A Homily for Ash Wednesday
Margaret D. McGee
The Ash Wednesday Gospel reading comes about midway through the great set of teachings commonly known as the Sermon on the Mount, when Jesus, seeing the crowds following him, goes up to the mountainside and sits down to share with them his vision of what makes a good life.
It’s clear from our passage that Jesus just assumes he’s talking to people who practice their religion. “… whenever you give alms,” he says, “…whenever you pray … whenever you fast.”
He’s not telling people what to do, ‘cause they’re already doing it. He’s talking about the how and the why, the underlying values that come from the heart, and that motivate any act of generosity, prayer, and self-denial.
And he wants to give the folks some good news, news about an out-of-the-ordinary reward—the extraordinary blessing—that lives in these acts. Blessings freely given by God—our God—whose nature, the prophet Joel reminds us, abound[s] in steadfast love, who, the psalmist sings, is full of compassion and mercy.
Jesus lives in this world, and I think he has seen that, in trying live a good life, to practice our faith, we all too often end up playing a role to a much smaller audience than the loving Father he knows. Instead, we start playing to the audience of our neighbors, friends, and family. After all, it’s only human to seek the good opinion of other human beings.
But Jesus also knows—no one knows better—that the good opinion of other people is also … only human. Kinda shaky, unreliable, needing to be won over and over, while we stand up and blow our horns on our own small stage.
Don’t even get on that little stage, says Jesus. And if you’re already on it, get off. Too distracting. You play to that crowd, you’re gonna miss the real blessing, the one that’s pouring in right now from the Love that made you. Doing your dance for this little world’s esteem—or even for your own self-esteem—it’s too easy to miss the presence of Mercy in the room, mercy as great as the heavens are high above the earth.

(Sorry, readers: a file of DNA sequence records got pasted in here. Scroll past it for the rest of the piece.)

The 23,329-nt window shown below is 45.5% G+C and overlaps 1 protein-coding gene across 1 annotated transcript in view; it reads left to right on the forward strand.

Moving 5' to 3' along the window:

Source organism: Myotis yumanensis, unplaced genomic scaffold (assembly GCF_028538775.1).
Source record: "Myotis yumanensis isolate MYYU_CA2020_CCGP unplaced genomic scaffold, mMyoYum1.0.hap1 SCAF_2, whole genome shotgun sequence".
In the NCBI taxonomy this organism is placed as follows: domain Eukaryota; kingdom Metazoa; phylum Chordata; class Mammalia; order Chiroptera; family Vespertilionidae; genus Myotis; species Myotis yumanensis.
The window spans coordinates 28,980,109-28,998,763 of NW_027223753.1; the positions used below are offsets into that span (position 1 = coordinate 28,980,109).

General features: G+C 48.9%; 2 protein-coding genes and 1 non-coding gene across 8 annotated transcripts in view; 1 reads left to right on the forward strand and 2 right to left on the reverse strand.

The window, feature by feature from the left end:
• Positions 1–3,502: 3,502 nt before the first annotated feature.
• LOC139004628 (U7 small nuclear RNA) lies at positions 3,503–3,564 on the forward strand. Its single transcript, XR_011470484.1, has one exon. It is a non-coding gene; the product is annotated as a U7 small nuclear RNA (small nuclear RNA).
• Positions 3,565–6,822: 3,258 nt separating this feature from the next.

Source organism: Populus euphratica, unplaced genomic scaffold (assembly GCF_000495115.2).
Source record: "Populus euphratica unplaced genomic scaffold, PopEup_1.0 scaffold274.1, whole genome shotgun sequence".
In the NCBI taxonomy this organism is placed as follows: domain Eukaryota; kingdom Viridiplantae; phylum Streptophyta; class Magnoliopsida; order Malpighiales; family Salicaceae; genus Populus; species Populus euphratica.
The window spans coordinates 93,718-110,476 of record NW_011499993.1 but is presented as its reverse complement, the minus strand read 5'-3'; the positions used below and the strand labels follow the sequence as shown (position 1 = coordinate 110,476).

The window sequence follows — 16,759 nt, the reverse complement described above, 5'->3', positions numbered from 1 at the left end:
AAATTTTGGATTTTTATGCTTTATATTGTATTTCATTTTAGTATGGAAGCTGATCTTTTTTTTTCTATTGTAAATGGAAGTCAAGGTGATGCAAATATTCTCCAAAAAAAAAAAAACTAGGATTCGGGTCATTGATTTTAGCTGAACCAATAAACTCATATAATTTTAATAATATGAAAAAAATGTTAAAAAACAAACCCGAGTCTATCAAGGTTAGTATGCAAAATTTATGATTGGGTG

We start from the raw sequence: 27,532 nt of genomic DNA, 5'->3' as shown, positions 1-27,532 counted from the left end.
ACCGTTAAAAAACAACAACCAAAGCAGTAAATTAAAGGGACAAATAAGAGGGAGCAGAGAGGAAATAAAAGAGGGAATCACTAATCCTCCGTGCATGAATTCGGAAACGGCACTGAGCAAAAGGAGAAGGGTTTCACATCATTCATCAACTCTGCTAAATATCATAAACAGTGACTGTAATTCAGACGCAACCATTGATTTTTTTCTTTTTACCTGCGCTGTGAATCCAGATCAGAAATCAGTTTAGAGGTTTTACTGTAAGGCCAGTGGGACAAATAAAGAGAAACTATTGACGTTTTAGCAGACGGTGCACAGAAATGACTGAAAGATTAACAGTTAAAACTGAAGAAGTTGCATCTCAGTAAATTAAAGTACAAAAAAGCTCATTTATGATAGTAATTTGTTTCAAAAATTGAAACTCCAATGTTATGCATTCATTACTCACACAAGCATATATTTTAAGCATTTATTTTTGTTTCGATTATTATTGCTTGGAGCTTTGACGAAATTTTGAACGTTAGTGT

Now it happens that this passage, these few verses, resonate strongly with me from my own childhood. Growing up in Ohio, in the McGee household, we practiced our religion: went to church every Sunday; prayed before every meal. I know my parents gave ten per cent of my father’s income to the church—because they told me so. I was also expected to tithe from my modest weekly allowance, which I thought carried principle way too far.
In one respect I can read these verses from Matthew with a certain quiet, modest pride in how my family practiced our faith. My parents were not at all given to loud religion, or to outward display of piety. When my Dad dropped his weekly envelope in the offering plate, no trumpets sounded. And when we went out for dinner, I doubt if anybody in the restaurant even noticed that we prayed as a family before our meal, unless they happened to glance our way in just the right moments. We knew it was bad form to call attention to our goodness, the way the hypocrites in this morning’s passage do.
And yet. Those deep inner motivations, the how’s and the why’s, can be so complicated in this world, can be so complicated by this world.
Both my parents were p.k.’s, preacher’s kids, growing up under the very watchful eyes of their father’s two congregations. My mom and dad each grew up in a world where the behavior of the pastor’s family reflected back on the pastor, on his standing in his church, on his church’s standing in the community. A heavy burden for a kid to bear.